Healthcare workers and scholars have suggested passing state law that provide limited legal protection for doctors who disclose errors depending on how severe the error is. Many doctors do not regularly practice open disclosure because they fear that patients will find it easier to sue when they have all of the information. In addition, the more informed the patient is of errors in their treatment, the more chances they have to file a lawsuit. On the contrary, researchers have found that many people would be willing to forgive doctors and have a good opinion of them if doctors alert them of errors in treatment and willingly give patients information on the errors. However, like the claim that open disclosure reduces the amount of lawsuits, this argument is merely supported by surveys and (possibly biased) stories rather than solid data. At first glance, the topic of open disclosure seems to be one-sided and quite bland.

However, at a closer examination, this “boring” topic is a more complex problem waiting to be solved. Many open disclosure advocates tend to quote the same studies because there is simply not enough evidence supporting the open disclosure movement. For example, when faced with the daunting task of giving actual data points that prove the benefits of open disclosure, most researchers would go on to refer to two studies. One analysis, “Liability Costs Before and After Implementation of a Medical Error Disclosure Program” by Kachalia et. al., even warns that though the data they collected at UMHS supports open disclosure, the study “did not identify the specific factors that might account for the finding”.

In other words, the researchers could not tell whether open disclosure actually caused the university hospital’s drop in lawsuits. Actually finding statistical data is also a problem in itself. It is virtually impossible to pin down one reason for trends in litigation rates: anything going on in the hospital might contribute to lawsuits. Few hospitals are actually subjected to research on open disclosure. Though many hospitals nowadays have open disclosure to a certain degree, few actually research on how their programs have affected them financially. More infuriating is that supporters of open disclosure constantly mention exemplary programs in health, and even insurance, programs, but are not able to provide actual numbers on how beneficial these programs were.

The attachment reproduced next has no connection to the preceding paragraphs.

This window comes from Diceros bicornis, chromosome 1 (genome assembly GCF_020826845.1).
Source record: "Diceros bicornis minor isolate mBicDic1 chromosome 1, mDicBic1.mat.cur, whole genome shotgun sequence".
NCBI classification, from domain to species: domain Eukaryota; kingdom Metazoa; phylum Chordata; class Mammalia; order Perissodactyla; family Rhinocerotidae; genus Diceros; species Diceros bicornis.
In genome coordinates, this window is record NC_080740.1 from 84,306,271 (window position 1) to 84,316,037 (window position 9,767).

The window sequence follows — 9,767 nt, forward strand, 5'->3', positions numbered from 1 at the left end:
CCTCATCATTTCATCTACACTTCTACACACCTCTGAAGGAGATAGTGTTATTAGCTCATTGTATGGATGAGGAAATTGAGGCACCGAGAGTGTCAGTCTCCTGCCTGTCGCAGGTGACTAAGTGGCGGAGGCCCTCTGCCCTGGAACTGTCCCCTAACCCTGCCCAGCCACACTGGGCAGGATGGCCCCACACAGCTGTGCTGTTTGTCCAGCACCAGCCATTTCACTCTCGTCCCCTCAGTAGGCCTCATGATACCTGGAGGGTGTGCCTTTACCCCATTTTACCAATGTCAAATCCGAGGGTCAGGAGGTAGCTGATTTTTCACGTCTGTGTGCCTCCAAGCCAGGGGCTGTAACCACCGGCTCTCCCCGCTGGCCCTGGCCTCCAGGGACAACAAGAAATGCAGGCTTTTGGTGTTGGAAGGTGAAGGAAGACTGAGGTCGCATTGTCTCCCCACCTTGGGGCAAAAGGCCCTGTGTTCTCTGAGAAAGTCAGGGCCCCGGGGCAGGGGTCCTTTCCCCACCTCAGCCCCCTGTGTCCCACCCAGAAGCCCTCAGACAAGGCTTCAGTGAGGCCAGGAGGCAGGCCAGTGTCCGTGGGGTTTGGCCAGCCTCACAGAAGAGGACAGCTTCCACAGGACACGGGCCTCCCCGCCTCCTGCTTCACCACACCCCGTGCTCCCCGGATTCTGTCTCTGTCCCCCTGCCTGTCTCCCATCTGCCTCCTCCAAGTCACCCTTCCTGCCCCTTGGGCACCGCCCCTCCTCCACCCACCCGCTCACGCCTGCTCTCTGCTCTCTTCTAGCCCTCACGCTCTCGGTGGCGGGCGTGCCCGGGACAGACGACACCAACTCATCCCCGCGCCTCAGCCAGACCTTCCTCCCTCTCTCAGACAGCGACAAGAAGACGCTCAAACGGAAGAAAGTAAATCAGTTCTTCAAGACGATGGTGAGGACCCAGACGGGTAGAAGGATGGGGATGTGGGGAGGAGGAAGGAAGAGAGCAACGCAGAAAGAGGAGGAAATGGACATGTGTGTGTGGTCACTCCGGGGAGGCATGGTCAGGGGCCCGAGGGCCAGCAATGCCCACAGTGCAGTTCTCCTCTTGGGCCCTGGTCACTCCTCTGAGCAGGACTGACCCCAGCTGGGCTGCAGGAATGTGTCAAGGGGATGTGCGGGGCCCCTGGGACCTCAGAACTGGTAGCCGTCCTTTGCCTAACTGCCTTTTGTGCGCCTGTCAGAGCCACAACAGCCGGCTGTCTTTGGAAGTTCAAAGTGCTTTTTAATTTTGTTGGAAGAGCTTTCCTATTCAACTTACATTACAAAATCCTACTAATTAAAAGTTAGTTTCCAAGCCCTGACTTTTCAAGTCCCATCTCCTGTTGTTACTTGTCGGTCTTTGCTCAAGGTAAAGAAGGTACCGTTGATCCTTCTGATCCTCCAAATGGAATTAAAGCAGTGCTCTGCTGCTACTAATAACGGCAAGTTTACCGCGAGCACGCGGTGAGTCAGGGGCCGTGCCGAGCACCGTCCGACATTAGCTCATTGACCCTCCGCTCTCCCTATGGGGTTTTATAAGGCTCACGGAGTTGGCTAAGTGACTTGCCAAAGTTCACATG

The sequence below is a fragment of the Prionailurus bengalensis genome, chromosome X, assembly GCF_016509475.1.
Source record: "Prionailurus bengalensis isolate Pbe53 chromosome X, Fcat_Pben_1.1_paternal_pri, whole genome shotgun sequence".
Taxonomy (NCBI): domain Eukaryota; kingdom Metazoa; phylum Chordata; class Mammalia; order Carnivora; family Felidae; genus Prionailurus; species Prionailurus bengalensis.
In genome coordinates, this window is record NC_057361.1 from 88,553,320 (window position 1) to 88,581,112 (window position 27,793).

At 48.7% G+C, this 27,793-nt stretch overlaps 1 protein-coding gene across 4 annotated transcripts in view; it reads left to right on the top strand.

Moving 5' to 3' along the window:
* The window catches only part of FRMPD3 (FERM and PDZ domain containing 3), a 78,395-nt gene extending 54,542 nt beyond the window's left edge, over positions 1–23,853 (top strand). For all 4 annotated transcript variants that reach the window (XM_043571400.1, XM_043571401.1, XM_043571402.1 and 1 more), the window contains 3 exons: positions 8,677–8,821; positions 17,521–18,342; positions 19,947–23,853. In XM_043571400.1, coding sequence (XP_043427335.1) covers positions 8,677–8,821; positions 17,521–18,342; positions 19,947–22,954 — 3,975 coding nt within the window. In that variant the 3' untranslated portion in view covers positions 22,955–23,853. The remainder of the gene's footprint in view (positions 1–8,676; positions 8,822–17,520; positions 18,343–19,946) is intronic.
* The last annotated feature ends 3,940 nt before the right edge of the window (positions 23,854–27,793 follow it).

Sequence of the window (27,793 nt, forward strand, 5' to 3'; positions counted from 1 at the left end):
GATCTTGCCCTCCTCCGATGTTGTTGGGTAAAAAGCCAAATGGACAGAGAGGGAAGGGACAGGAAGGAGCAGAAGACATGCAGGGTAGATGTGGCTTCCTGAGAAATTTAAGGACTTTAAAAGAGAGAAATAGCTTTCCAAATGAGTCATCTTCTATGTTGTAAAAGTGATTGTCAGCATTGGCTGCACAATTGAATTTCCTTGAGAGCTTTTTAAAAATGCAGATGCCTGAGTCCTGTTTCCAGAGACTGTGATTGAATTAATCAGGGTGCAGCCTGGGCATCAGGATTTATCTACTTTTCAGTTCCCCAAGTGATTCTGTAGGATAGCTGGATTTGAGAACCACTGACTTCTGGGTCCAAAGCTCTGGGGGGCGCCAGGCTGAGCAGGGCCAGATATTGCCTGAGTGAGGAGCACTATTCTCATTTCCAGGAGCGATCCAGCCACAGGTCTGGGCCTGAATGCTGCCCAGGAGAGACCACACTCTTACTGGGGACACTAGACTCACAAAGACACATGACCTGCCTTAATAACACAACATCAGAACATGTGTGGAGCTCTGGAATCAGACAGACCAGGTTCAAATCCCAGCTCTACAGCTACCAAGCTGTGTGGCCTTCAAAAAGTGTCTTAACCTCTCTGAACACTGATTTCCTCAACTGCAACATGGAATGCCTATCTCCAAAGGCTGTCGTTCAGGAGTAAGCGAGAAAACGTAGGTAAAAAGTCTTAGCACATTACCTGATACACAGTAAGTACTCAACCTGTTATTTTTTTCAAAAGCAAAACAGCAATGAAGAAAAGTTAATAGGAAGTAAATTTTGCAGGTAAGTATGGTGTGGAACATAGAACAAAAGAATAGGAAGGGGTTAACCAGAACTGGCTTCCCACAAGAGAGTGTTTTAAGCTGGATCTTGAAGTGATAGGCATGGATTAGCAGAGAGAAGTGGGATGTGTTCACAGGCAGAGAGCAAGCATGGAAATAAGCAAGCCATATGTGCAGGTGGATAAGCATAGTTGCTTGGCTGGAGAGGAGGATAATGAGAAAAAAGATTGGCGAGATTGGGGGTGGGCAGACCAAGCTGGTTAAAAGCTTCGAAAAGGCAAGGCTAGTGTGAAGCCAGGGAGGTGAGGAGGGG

Systems that have open disclosure policies, like the COPIC insurance company and Minneapolis Children’s Hospital and Clinics, do not describe the benefits of their programs on their websites. Though the heyday of open disclosure seems to have passed, supporters of these programs should not rely on old, and possibly outdated, surveys of patients. Though these studies may seem rock solid, they may not always work in practice. In addition, advocates should strive to find more data on the programs that they claim are exemplary. This would allow doctors to assess the studies and results themselves rather than force them to blindly rely on what a biased author might say about a program.

Open disclosure may seem to have fallen out public sight, but by being more aggressive in its research, the open disclosure movement may rise again. Bibliography Blendon, Robert J., et al. “Views of Practicing Physicians and the Public on Medical Errors.” New England Journal of Medicine 347.24 (2002): 1933-40.

PDF file. Kachalia, Allen, et al. “Liability Claims and Costs before and after Implementation of a Medical Error Disclosure Program.” Annals of Internal Medicine 153 (2010): 213-21. PDF file. Kraman, Steven S.

, and Ginny Hamm. “Risk Management: Exterme Honesty May Be the Best Policy.” Annals of Internal Medicine 131.12 (2013): 963-67. PDF file.